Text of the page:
For John, BLUF: No system is perfect and there is usually some individual trying to cheat to a better position. Nothing to see here; just move along.
The InstaPundit had this quote at his blog:
I put off reading Josh Levin’s piece about Linda Taylor, the famous Chicago “welfare queen” of the ’70s, in part because I feared it would be so engrossing and revealing I’d be consumed with professional jealousy. I’ve now read it. It’s engrossing and revealing and I’m jealous. (Also, Slate‘s new format mysteriously makes reading a long article easier. You should go there immediately.) But Dave Weigel’s idea that Levin’s piece somehow “vaporizes” Ronald Reagan’s use of the Taylor case in his campaigns is silly.It is from an article by Columnist Mickey Kaus of The Daily Caller, filed under "Politics" and titled "Welfare Queen Probed, Krugman Hardest Hit". This, in turn, links to an article in Slate, by Josh Levin, in the "History: Then Again" section, dated 19 December 2013. The article is titled "The Welfare Queen" and the subtitle goes "In the 1970s, Ronald Reagan villainized a Chicago woman for bilking the government. Her other sins—including possible kidnappings and murders—were far worse."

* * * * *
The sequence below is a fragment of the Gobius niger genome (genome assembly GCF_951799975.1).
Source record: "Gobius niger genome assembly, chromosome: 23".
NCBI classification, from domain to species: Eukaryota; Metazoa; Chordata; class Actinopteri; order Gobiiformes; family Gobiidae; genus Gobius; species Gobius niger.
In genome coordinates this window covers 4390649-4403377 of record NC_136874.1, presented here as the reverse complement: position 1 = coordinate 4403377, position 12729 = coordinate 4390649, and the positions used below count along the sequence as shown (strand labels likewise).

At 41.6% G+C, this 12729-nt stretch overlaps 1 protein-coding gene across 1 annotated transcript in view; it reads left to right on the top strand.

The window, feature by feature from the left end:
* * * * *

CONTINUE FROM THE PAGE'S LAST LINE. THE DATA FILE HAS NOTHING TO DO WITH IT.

Levin doesn’t vaporize Reagan’s story. He confirms Reagan’s story.
Ms Linda Taylor (plus aliases) was in the spotlight in the mid-1970s and having made the pages of The Chicago Tribune, was picked up by then Governor Reagan as he ran for the Presidency in 1976. The woman was no myth. That said, she did not represent all other welfare recipients. However, she might be representative of some, which is why fraud tracking is important.
Interestingly enough, the song Welfare Cadillac hit number one on the Canadian Country Sings list for 1970, but not the US list. This was well before Ms Taylor made the headlines.
As voters we need to encourage our elected officials to protect the weak, but without building in perverse incentives. That is hard work.
Regards — Cliff